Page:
Diagnosis Of Venous Disorders

Clinical Semiotics

Clinical semiotics started in 1806 when the Swiss surgeon Tommaso Rima described a simple test for the diagnosis of saphenous reflux. In 1846, Sir Benjamin Brodie described a method of testing for incompetent valves by constriction of the limb and palpation. These two tests were reproposed by Friedrich Trendelenburg in 1890. In 1896, Georg Perthes of Bonn described the famous test to verify the patency of the deep veins. Finally, in 1938, John Homans described a test for detection of deep venous obstruction based upon foot dorsiflexion. Surprisingly, these tests and maneuvers still appear in modern texts of vascular medicine and venous surgery.

FIGURE 1.7 Post-thrombotic varicose veins (Cruveilhier, 1857).

Phlebography

The history of phlebography started in 1923, when Berberich and Hirsch described the technique to demonstrate the venous system in living humans by infusion of strontium bromide. One year later, Sicard and Forestier performed the first phlebography in humans using Lipiodol. In 1929, McPheeters and Rice performed the first dynamic varicography and described the movement of blood in the varicose veins. Further developments were due to Ratschow (who in 1930 introduced water soluble contrast media for angiography), Dos Santos (who demonstrated in 1938 the utility of direct ascending contrast venography to detect deep venous thrombosis), and Farinas (who performed the first pelvic venography in 1947). Intraosseus phlebography was then proposed by Schobinger in 1960 and refined by Lea Thomas in 1970. Finally, Dow described in 1973 the technique to perform retrograde phlebography.

Traditional venography is even less used in daily practice due to the achievement of duplex sonography. However, radiologic venous imaging recently improved due to the introduction of computed tomography (CT) and magnetic resonance (MR) techniques. CT was introduced in 1980 to demonstrate venous thrombosis by Zerhouni. Multislice CT, proposed first in 1994 by Stehling to evaluate the venous

FIGURE 1.8 The first contrastless 3D venography by multislice CT (Caggiati, 1999).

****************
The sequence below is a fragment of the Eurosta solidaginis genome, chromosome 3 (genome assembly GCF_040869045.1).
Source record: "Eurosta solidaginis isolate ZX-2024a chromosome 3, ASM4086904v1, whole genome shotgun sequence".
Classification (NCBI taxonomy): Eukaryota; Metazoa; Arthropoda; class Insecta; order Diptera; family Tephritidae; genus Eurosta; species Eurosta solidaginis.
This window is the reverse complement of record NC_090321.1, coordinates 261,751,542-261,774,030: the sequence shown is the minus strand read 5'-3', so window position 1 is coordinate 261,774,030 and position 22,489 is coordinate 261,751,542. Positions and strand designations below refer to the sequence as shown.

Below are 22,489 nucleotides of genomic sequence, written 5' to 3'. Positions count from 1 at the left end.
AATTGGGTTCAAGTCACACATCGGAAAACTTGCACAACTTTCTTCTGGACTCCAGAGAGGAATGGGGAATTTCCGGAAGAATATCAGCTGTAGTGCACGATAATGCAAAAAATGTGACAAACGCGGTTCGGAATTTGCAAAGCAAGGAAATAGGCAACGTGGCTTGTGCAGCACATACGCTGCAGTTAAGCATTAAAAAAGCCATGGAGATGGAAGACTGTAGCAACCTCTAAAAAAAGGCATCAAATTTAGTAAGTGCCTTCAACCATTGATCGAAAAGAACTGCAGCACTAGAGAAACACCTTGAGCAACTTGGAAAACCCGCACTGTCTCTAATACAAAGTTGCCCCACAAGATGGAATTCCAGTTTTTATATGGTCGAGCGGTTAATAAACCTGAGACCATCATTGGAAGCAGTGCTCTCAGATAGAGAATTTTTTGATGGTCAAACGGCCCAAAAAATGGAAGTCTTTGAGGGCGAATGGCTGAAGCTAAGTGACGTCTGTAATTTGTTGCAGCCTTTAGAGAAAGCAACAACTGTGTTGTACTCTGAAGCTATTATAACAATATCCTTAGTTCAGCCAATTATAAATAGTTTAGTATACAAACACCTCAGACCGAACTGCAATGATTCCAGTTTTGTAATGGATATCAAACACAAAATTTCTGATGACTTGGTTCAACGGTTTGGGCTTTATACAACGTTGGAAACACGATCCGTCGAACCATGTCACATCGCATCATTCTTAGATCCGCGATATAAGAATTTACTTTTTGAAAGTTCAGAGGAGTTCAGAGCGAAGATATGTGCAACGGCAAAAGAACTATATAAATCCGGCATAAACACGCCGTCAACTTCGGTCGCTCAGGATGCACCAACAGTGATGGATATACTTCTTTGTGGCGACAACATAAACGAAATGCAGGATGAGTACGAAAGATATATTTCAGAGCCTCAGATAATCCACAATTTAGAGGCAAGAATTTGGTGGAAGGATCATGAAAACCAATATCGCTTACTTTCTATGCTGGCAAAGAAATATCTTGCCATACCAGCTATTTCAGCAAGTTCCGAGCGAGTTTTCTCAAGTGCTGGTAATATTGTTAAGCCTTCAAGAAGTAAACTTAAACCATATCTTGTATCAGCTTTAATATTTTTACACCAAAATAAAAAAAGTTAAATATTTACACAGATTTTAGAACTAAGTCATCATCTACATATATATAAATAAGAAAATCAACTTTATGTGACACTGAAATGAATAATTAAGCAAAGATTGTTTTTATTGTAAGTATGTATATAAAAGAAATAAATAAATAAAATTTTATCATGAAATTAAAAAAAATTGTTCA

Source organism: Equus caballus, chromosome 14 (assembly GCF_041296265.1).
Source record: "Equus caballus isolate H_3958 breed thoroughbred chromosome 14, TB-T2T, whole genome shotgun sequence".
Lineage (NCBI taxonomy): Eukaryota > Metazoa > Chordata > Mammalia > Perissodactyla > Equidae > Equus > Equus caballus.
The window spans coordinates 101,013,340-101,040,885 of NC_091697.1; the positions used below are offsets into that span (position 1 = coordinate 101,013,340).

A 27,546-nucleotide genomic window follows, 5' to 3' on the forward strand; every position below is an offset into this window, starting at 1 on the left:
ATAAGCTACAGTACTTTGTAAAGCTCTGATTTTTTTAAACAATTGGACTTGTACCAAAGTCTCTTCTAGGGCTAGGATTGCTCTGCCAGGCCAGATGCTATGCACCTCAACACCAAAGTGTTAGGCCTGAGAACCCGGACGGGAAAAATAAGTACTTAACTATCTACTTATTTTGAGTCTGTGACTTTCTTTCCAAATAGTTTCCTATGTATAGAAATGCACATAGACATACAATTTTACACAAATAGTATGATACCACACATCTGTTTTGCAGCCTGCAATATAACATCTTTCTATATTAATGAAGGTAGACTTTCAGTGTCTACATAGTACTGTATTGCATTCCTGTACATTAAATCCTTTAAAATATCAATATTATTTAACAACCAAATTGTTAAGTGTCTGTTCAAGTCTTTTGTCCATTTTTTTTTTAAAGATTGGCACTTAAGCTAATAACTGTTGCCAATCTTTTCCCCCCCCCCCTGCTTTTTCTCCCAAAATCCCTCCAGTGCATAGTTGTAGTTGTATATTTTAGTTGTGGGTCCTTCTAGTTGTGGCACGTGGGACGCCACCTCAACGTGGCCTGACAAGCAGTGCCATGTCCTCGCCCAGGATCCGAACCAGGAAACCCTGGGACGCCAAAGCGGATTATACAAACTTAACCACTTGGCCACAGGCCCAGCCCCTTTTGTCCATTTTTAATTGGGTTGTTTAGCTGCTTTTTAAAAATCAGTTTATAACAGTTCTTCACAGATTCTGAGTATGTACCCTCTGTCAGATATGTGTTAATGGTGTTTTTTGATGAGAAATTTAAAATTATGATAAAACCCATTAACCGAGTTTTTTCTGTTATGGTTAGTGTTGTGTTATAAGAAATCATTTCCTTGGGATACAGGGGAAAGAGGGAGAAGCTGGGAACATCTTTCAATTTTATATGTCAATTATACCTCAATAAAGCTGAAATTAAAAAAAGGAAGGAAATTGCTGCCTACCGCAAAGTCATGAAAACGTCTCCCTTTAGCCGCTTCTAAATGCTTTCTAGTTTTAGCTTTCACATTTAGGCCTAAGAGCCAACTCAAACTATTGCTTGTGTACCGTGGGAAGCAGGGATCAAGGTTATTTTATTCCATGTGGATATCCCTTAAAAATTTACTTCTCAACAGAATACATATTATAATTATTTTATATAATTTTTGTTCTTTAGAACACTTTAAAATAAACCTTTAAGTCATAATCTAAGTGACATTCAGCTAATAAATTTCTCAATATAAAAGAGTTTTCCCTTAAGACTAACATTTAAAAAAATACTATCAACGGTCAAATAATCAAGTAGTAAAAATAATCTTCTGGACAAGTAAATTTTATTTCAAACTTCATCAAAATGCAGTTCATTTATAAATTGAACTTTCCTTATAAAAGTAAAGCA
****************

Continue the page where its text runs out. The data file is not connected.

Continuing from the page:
bed of the lower limb, also is indicated for the contemporary evaluation of the pulmonary vessels. More recently, multislice CT has been proposed to obtain 3D images (see Figure 1.8) of superficial veins3 with special reference to the preoperative evaluation of varicose limbs.4 MR was introduced in the field of the diagnosis of DVT in 1986 by Erdman. MR venous imaging improved since 2001, when the group of Jorge Debatin proposed the technique called "low-dose, direct-contrast-injection 3D MR venography."5

Ultrasonic Venous Flow Evaluation and Imaging

The history of ultrasounds in venous medicine started in 1961 when Stegall and Rushmer described the first Doppler instrument and the basis for its practical use. A refinement of the Doppler techniques for venous investigations was made in 1967 by Sigel and coworkers. One year later, fundamentals of Doppler investigation of deep venous thrombosis were furnished separately by Evans and Cockett, and Sumner and Strandness. The technique to evaluate valvular competence was deeply investigated in 1970 by Folse and Alexander.

The history of venous echotomography started in 1976, when Day focused the possible role of B-mode imaging of venous thrombi. Duplex scanning was proposed for the diagnosis of venous disorders in 1986 by the group of Szendro, Nicolaides, Myers, Malouf et al.6 and by that of Luizy, Franceschi, and Franco.7

TABLE 1.2 Proposals for Evaluation of Venous Disorders
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